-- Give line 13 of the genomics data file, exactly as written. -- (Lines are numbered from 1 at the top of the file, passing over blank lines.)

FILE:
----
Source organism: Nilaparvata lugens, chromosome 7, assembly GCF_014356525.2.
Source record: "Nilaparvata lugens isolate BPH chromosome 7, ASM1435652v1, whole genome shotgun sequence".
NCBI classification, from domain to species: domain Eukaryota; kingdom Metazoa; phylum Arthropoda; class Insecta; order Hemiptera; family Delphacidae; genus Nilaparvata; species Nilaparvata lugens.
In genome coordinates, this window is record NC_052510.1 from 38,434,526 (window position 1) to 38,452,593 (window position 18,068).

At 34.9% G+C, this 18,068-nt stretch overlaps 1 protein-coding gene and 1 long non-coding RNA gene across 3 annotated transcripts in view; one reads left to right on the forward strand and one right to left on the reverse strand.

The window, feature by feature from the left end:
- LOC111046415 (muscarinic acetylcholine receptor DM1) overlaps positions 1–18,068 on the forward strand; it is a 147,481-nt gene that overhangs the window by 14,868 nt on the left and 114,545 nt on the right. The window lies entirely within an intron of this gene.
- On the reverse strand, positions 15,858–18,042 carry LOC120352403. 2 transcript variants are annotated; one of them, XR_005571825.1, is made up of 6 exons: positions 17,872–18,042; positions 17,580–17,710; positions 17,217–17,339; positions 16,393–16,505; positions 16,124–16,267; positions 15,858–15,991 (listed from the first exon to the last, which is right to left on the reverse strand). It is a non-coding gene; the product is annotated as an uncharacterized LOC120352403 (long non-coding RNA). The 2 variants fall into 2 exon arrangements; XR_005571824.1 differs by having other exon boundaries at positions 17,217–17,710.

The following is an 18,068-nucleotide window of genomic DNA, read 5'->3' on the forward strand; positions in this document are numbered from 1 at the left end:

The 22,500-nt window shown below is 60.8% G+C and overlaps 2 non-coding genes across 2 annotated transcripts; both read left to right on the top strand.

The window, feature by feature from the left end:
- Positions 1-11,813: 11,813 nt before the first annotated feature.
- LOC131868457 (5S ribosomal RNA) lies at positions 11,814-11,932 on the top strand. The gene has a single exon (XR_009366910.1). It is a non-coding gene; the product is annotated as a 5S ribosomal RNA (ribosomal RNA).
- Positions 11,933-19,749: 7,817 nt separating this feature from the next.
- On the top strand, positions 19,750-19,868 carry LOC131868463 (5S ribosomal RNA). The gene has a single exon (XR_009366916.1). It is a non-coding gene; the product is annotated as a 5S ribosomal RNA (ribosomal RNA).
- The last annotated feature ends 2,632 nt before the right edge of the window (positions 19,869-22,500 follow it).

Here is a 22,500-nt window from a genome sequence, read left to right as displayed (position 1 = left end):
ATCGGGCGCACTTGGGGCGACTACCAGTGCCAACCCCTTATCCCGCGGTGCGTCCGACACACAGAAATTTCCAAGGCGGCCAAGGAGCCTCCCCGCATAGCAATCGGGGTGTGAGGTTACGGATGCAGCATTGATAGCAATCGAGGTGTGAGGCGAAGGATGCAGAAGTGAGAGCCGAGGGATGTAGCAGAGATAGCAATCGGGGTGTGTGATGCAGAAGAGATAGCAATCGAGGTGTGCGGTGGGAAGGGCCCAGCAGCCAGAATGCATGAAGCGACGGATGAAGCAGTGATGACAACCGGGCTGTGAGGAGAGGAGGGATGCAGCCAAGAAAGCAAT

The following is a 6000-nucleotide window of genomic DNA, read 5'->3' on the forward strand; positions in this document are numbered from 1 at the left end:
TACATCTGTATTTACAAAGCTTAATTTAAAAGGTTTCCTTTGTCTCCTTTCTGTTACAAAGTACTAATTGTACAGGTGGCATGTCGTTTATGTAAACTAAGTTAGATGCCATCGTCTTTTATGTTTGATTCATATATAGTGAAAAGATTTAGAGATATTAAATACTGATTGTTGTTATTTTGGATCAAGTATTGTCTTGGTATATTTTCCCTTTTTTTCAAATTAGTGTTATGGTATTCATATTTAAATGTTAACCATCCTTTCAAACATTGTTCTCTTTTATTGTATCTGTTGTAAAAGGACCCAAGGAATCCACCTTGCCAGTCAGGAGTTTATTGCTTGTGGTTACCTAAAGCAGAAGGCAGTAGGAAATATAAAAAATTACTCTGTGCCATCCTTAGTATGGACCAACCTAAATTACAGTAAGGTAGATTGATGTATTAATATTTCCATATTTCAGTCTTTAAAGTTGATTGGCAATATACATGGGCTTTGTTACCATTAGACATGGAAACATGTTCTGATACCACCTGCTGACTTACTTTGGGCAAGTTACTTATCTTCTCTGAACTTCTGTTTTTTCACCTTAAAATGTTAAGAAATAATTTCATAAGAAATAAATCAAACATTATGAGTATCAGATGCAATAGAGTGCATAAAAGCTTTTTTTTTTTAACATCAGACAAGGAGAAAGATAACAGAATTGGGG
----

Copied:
- LOC131868457 (5S ribosomal RNA) lies at positions 11,814-11,932 on the top strand. The gene has a single exon (XR_009366910.1). It is a non-coding gene; the product is annotated as a 5S ribosomal RNA (ribosomal RNA).